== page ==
Citizens group says 2,500 new police officers needed in Tijuana

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A municipal police officer walks past a prostitute in the North Zone of downtown Tijuana. In the city, the estimated number of drug addicts and small stores where drugs are sold have increased in recent years. (Washington Post)

TIJUANA (Border Report) — The head of a citizens’ watchdog group says the city of Tijuana’s police ranks are critically understaffed and in need of an influx of new officers.

The Citizens Council on Public Safety for Baja California is calling for the hiring of at least 2,500 sworn officers who are “better trained” and ready to patrol the streets.

“This is a reality, a need that has not been fulfilled by the city,” said Juan Manuel Hernández Niebla, president of the citizens group.

According to Hernández, national mandates call for three police officers per 1,000 residents, which translates into roughly 5,000 officers for Tijuana. The city has about half that number working.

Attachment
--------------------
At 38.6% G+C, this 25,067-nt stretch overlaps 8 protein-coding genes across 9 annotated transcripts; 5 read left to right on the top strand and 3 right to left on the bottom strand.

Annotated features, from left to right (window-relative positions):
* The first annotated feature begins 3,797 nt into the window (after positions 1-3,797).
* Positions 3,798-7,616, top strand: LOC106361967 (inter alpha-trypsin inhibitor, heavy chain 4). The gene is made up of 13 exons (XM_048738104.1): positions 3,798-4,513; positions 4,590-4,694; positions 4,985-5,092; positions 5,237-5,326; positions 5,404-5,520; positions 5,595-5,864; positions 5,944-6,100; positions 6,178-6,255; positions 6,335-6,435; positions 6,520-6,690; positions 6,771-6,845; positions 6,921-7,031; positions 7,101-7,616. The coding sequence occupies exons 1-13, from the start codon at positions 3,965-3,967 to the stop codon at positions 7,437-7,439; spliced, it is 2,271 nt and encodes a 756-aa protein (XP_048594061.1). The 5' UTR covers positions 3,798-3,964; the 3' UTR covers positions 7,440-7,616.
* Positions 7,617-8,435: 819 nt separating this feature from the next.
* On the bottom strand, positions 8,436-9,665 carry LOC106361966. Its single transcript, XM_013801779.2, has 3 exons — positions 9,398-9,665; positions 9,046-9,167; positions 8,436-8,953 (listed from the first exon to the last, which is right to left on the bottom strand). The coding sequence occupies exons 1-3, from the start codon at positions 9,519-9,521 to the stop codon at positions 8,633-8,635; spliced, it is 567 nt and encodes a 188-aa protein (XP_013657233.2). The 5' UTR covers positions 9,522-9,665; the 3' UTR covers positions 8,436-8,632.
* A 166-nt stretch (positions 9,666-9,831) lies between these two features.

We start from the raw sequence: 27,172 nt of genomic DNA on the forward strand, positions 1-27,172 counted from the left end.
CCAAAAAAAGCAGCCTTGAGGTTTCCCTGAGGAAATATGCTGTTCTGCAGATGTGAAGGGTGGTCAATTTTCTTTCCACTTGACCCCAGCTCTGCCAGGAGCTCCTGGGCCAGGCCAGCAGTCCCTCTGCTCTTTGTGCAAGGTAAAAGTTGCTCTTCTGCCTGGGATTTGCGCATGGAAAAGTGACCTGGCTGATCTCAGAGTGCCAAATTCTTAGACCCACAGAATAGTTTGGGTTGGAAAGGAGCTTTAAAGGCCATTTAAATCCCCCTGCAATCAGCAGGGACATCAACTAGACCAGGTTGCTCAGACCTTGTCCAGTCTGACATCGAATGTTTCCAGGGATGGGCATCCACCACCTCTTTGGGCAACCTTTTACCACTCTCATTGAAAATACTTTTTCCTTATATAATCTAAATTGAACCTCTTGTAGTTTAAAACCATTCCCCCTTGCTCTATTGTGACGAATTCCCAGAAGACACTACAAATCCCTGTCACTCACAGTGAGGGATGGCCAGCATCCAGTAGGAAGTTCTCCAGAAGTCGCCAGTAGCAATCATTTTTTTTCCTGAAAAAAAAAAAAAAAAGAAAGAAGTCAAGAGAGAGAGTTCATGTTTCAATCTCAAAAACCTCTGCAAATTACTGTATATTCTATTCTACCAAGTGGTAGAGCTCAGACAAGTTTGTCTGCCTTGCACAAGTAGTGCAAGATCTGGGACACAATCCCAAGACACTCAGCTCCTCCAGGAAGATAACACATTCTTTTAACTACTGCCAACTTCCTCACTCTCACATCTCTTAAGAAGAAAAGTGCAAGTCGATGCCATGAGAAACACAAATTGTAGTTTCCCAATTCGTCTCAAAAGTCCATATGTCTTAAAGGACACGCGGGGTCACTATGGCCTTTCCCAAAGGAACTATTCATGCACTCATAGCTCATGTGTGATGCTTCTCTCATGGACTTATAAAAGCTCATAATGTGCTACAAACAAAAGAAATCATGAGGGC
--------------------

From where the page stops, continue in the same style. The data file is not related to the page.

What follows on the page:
“The recruiting process for new officers is stagnant; the number of new officers is null during this entire year,” Hernández. “We still need more and better officers, we need certified and capable people, and police morale is very low among current ranks.”

Hernández added that he would like to see officers better trained in the use of deadly force, apprehensions and public interaction.

“In general terms, we have not advanced when it comes to public safety,” he said.

He also disagreed with recent budget cuts that have eliminated funding for salary raises and for new equipment and training.

“The city council needs to restructure the budget for 2021, there’s still time to make it work,” Hernández said.

“What we’re asking is for funds to be used to fortify our neighborhoods by hiring and training new officers, but the problem is that money has already been allocated for other areas.”

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